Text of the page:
Daily catch-up: iconoclasm; worrying about the deficit; and TV series cancelled before their time

Trifles and seriousnesses collected from around the websphere over the weekend

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1. Does everyone else get that problem where you have too many icons on your desktop? asks Myko Clelland.

2. “In every election since 1928 the party that was more fit to govern has been victorious.” Discuss, with reference to the 2015 election. My column, copied out of an old one of Daniel Finkelstein’s, for The Independent on Sunday. Which comes to the crashingly predictable conclusion, I’m afraid.

3. “The wrong people were voting Labour”: having provided us with the salutary quotation of the year, Neal Lawson, the chair of Compass, wanted the chance to defend himself. So we had one of those exchanges of views that they have between intellectual giants in Prospect magazine.

4. Talking of exchanges of views between intellectual giants in Prospect magazine, Oliver Kamm, deficit hawk, went head-to-head in Prospect magazine with Simon Wren-Lewis, Krugman-Keynesian, on the question of tax’n’spend’n’borrow.

I found it usefully clarifying. I started off on Kamm’s side, because I worry about running a huge deficit in case interest rates return to normal. But Wren-Lewis makes a convincing case for worrying about that later, although he threw away some of his advantage at the end by suggesting George Osborne has an ulterior motive for cutting public spending, namely the ideology of a smaller state. Who wants the state to be larger than it need be?

Two other points for the lay economist to bear in mind: one is that, with interest rates around zero in real terms, it makes sense for government to borrow; the other is that borrowing is locked in at current rates – a rise in interest rates would affect only new borrowing.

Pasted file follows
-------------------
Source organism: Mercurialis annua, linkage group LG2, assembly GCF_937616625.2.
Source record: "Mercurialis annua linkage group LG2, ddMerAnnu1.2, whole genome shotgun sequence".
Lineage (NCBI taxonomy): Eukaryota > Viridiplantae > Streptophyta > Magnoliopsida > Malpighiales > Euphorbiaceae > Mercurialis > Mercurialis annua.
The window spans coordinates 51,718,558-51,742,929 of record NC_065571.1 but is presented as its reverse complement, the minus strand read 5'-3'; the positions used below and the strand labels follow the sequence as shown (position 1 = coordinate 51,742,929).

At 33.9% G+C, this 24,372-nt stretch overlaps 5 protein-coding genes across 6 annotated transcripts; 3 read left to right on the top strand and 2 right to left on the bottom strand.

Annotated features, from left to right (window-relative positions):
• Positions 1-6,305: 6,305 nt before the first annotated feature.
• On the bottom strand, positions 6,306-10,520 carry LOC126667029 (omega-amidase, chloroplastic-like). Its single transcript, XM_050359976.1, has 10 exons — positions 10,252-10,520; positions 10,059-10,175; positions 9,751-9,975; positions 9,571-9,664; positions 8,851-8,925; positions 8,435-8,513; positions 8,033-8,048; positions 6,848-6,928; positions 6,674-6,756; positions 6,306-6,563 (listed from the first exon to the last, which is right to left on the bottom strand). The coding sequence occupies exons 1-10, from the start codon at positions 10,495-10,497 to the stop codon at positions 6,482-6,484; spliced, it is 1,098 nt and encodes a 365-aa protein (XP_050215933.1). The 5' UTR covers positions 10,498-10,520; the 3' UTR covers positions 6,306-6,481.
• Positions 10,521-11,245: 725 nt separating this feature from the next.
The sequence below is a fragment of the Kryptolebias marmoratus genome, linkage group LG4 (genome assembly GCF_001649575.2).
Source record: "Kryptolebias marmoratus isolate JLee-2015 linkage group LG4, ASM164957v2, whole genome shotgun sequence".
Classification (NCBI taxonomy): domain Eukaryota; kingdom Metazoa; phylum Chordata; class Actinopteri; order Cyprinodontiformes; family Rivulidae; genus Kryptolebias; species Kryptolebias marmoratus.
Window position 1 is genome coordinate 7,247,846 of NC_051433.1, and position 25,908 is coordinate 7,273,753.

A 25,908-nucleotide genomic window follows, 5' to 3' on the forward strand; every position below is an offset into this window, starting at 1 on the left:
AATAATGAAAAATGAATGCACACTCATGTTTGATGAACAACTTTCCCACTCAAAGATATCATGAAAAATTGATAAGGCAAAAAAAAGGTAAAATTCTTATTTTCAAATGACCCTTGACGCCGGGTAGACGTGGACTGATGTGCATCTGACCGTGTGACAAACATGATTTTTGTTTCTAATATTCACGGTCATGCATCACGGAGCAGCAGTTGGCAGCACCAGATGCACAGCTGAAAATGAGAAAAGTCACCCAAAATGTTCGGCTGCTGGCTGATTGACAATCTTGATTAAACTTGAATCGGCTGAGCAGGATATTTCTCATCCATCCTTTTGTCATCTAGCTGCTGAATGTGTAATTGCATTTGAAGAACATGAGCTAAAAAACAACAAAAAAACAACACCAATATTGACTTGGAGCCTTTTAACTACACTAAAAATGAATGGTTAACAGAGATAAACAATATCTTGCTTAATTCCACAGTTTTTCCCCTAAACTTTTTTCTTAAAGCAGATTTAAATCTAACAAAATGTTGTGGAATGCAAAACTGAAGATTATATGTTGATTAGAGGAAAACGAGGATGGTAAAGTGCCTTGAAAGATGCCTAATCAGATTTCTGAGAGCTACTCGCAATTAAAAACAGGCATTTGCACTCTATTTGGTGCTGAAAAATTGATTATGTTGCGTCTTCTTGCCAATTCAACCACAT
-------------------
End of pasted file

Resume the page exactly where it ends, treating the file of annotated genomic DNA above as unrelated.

Further confirmation bias for my thesis that Ed Balls is more right about the economy than Osborne.

5. The Top 10 in The New Review, the Independent on Sunday magazine, is Prematurely Cancelled TV Shows, compiled by Martyn P Jackson.

As this was an authored Top 10, I also collected a Top 12 of nominations from other people.

Firefly. “More for the promise of what it could than the actual show, which was a little uneven but didn't have time to grow,” said John Nisbet. Also nominated by Pat English and Sunil Prasannan.

Boss. With Kelsey Grammer as the corrupt Chicago mayor. Alex Bjarnason, David Webster, Carlos.

Pushing Daisies. “Literally left on a cliffhanger,” said Josh Rogan Dixon, who also nominated The Almighty Johnsons (“another cliffhanger”), The Mysterious Cities of Gold (“seven cities, they only found one – a second series has been made but not translated”), Young Justice (“criminally replaced with Teen Titans Go”) and Wonder Woman (“never made it past the pilot stage”).

Party Animals, BBC2 political drama, 2007. “Brilliant but axed after one series,” said Lesley Roberts.

A Very Peculiar Practice: “1980s series set at a university featuring a stellar cast (Peter Davison, Graham Crowden, Barbara Flynn, David Troughton) having high jinks on the campus.” Paul Bexon.

Terminator: The Sarah Connor Chronicles. “The end of season two completely changes the situation, about the boldest thing in the whole franchise,” said John Nisbet, who also nominated Farscape, but admitted he wasn’t sure if 88 episodes and a mini-series counts as premature.

Almost Human. “Axed just as it started to get interesting,” said Pat English. “American TV sci-fi is littered with bad choices of which shows to axe and which to give another season.”

The Cheetah Girls, 2003, nominated by Ben Ross, who also mentioned Do you trust me? 2007 and Hooligan's Island, 2013.

The Tripods, broadcast by the BBC in 1984, had 13 half-hour episodes written by Alick Rowe, covers the first of John Christopher’s books, The White Mountains. The 12-episode second series (1985) covers The City of Gold and Lead. Although a television script had been written for the third series, it never went into production. Richard Smith.

Bodies. “Demolition of NHS disfunction, darkest gallows humour, peak Keith Allen and very very dirty,” according to Mcboohoo. 

The Event. “Brilliant cast, storyline, cancelled after series one,” said Steve Race.

FlashForward. US TV series, 2009-10, based on Flashforward, sci-fi book by Robert J Sawyer, 1999. Mike Rigby.

Because I don't watch TV myself, I take these on trust. The only nomination I rejected was for Twin Peaks, which I did see some of and didn't like.

6. And finally, thanks to Chris Heaton-Harris for this:

Patient: “Doctor, doctor, I’ve got huge red spots all over my back, like glacé cherries on a cake.”

Doctor: “Don’t worry, you have analogy.”

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